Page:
Tour of “Mad. Sq. Eats” Spring 2013 – Part 1

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Every Spring in General Worth Square on Madison Avenue and 23rd street, “Mad. Sq. Eats” pops up, offering locals and lucky tourists a little taste of some great restaurants from all around the five boroughs. The selection is mind-boggling, with Mexican empanadas next to Korean taco joints, Asian fusion cuisine sitting across from traditional Italian specialties. “Mad. Sq. Eats” is definitely an event not to miss, and I attacked the park on it’s second day of business, shoving through the throngs of foodies to get my fill of this edible haven in the middle of a busy city.

There will not be as many photos in this review as I would have liked since I was there shooting a video (which you can see after the jump), but here is the rundown of some of what I ate (keyword is some as there will be a few supplemental reviews of items that I brought home).

As soon as you walk in the front entrance, “Charlito’s Cocina” is the third booth on the right, and always has someone slicing fresh samples of their cured sausage and fresh hard and soft cheeses. Try a panini or cheese and meat plate, but make sure you do not walk away without trying some of their spicy Chorizo, delicious Country-style sausage, or the luxurious Truffle sausage. The massive sausages, made in Long Island City and cost between $10-20 for one, were actually one of Oprah Winfrey’s “Favorite Things” in 2012 and were featured in her magazine. I promise you will walk away with one of these sausages to take home, which will last you a long time and make for excellent pairings with wine, cheese, or just about whatever excuse you want to make in order to eat these amazing sausages.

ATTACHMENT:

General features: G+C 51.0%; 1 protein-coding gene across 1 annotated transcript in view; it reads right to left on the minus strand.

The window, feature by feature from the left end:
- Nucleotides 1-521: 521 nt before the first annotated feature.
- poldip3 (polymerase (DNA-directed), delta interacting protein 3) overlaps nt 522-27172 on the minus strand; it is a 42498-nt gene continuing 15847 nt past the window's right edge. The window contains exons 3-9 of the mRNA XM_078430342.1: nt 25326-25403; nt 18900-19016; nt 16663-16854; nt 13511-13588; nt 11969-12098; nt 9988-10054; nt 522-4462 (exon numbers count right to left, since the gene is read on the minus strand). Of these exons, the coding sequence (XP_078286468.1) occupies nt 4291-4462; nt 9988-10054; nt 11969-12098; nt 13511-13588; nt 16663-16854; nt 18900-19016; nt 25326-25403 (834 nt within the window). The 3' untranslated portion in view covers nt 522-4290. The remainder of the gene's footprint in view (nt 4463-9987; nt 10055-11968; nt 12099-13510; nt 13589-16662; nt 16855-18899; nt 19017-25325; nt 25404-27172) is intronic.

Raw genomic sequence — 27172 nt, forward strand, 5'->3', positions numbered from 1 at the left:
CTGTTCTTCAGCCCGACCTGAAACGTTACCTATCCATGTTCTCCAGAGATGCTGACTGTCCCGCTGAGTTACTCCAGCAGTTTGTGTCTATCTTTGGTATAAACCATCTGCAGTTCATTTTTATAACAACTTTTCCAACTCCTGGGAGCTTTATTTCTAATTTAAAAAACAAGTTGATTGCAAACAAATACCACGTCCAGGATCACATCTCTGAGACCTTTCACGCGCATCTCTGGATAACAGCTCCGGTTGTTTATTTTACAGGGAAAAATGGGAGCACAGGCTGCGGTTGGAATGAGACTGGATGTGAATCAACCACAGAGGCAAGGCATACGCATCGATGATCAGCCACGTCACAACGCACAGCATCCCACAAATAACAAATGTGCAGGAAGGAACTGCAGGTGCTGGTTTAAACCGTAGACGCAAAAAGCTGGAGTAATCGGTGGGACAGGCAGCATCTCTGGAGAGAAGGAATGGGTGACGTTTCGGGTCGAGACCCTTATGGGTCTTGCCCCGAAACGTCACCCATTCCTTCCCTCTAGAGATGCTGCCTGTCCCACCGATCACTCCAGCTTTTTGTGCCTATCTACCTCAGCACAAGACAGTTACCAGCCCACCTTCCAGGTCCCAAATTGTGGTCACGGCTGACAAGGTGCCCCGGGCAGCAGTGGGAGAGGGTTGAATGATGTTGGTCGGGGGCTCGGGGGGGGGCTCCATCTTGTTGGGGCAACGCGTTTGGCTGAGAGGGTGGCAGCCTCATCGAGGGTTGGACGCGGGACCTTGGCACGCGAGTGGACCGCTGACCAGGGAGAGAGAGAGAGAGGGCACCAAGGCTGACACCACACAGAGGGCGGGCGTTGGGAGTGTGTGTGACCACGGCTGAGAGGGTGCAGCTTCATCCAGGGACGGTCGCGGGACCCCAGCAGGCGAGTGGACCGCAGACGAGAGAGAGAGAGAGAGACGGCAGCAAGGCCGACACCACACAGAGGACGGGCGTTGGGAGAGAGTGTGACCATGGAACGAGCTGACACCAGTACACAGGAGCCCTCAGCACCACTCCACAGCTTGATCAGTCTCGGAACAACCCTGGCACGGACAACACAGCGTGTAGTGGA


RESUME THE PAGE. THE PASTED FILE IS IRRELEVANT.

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There were a few eateries offering barbeque items, ranging from the Midwest and Southern US to Korean, but the one that grabbed my interest was “Mayhem and Stout”. Their braised short rib and brisket sandwich ($10) was served with a heap of their crunchy homemade coleslaw on their fresh-baked artisan bread, and I suggest washing it down with a beer (there are an abundance of places to get a drink outdoors as well, so remember to drink responsibly… and have lots of fun). The meat was tender with a rosy color, paired great with the texture of the slaw, a classic combination and an excellent BBQ sandwich.

La Sonrisa” offered a variety of empanadas. I had the traditional beef and the coconut curry chicken ($3.50 each). The chicken one was a complex mix of eclectic flavors merged into the empanada, well-balanced with flavors that play off each other nicely, slightly sweet and slightly spicy. The beef one, loaded with soft diced carrots and green peas, was wonderfully seasoned and the prime example of how to elevate this Mexican street food without fluffing it up into some pretentious thing. The crust on both was crunchy and chewy, just as good warm as it is cold.